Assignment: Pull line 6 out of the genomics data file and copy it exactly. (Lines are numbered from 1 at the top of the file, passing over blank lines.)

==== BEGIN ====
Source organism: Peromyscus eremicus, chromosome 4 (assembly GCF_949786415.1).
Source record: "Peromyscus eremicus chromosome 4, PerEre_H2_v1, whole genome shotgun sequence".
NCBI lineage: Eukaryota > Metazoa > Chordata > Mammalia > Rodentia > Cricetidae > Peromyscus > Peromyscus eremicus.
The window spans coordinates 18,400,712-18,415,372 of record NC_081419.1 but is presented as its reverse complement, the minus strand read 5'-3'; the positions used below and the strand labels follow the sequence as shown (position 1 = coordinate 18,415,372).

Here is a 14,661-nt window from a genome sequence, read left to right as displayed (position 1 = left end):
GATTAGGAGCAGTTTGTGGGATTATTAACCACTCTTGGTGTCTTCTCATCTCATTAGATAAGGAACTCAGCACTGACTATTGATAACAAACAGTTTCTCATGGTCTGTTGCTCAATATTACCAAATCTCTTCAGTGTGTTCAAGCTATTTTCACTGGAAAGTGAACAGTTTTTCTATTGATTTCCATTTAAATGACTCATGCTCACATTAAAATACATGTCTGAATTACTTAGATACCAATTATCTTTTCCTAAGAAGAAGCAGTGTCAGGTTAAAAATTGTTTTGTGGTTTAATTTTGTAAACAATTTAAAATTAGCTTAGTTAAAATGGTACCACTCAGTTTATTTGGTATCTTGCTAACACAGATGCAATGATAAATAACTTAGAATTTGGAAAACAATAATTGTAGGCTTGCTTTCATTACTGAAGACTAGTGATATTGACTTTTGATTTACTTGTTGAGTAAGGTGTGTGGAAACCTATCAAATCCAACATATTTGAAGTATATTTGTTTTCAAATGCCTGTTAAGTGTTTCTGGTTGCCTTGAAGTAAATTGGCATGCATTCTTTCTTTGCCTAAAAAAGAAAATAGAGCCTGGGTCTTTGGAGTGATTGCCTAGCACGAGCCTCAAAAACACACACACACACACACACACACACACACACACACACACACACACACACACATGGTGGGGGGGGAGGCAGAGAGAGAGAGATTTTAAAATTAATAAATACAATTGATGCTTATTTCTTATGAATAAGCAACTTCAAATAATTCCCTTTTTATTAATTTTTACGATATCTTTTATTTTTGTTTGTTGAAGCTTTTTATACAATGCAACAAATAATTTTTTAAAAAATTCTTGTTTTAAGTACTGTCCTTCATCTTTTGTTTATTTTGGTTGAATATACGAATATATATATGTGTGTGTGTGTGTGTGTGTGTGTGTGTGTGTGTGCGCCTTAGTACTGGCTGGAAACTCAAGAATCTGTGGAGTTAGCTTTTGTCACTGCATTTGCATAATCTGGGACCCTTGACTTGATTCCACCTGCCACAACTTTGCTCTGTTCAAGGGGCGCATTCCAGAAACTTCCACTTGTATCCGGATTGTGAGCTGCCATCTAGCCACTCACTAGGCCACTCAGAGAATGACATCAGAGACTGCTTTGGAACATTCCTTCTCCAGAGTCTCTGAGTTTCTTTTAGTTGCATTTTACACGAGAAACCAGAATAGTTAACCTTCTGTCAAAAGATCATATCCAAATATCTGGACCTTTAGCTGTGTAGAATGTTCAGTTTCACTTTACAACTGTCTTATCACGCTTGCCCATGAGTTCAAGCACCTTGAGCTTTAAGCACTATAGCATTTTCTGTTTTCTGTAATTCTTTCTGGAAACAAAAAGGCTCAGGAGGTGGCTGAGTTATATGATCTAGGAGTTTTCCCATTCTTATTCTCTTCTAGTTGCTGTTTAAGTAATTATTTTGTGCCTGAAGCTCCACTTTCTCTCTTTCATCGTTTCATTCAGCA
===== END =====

GATTAGGAGCAGTTTGTGGGATTATTAACCACTCTTGGTGTCTTCTCATCTCATTAGATAAGGAACTCAGCACTGACTATTGATAACAAACAGTTTCTCATGGTCTGTTGCTCAATATTACCAAATCTCTTCAGTGTGTTCAAGCTATTTTCACTGGAAAGTGAACAGTTTTTCTATTGATTTCCATTTAAATGACTCATGCTCACATTAAAATACATGTCTGAATTACTTAGATACCAATTATCTTTTCCTAAGAAGAAGCAGTGTCAGGTTAAAAATTGTTTTGTGGTTTAATTTTGTAAACAATTTAAAATTAGCTTAGTTAAAATGGTACCACTCAGTTTATTTGGTATCTTGCTAACACAGATGCAATGATAAATAACTTAGAATTTGGAAAACAATAATTGTAGGCTTGCTTTCATTACTGAAGACTAGTGATATTGACTTTTGATTTACTTGTTGAGTAAGGTGTGTGGAAACCTATCAAATCCAACATATTTGAAGTATATTTGTTTTCAAATGCCTGTTAAGTGTTTCTGGTTGCCTTGAAGTAAATTGGCATGCATTCTTTCTTTGCCTAAAAAAGAAAATAGAGCCTGGGTCTTTGGAGTGATTGCCTAGCACGAGCCTCAAAAACACACACACACACACACACACACACACACACACACACACACACACACACACATGGTGGGGGGGGAGGCAGAGAGAGAGAGATTTTAAAATTAATAAATACAATTGATGCTTATTTCTTATGAATAAGCAACTTCAAATAATTCCCTTTTTATTAATTTTTACGATATCTTTTATTTTTGTTTGTTGAAGCTTTTTATACAATGCAACAAATAATTTTTTAAAAAATTCTTGTTTTAAGTACTGTCCTTCATCTTTTGTTTATTTTGGTTGAATATACGAATATATATATGTGTGTGTGTGTGTGTGTGTGTGTGTGTGTGTGTGCGCCTTAGTACTGGCTGGAAACTCAAGAATCTGTGGAGTTAGCTTTTGTCACTGCATTTGCATAATCTGGGACCCTTGACTTGATTCCACCTGCCACAACTTTGCTCTGTTCAAGGGGCGCATTCCAGAAACTTCCACTTGTATCCGGATTGTGAGCTGCCATCTAGCCACTCACTAGGCCACTCAGAGAATGACATCAGAGACTGCTTTGGAACATTCCTTCTCCAGAGTCTCTGAGTTTCTTTTAGTTGCATTTTACACGAGAAACCAGAATAGTTAACCTTCTGTCAAAAGATCATATCCAAATATCTGGACCTTTAGCTGTGTAGAATGTTCAGTTTCACTTTACAACTGTCTTATCACGCTTGCCCATGAGTTCAAGCACCTTGAGCTTTAAGCACTATAGCATTTTCTGTTTTCTGTAATTCTTTCTGGAAACAAAAAGGCTCAGGAGGTGGCTGAGTTATATGATCTAGGAGTTTTCCCATTCTTATTCTCTTCTAGTTGCTGTTTAAGTAATTATTTTGTGCCTGAAGCTCCACTTTCTCTCTTTCATCGTTTCATTCAGCA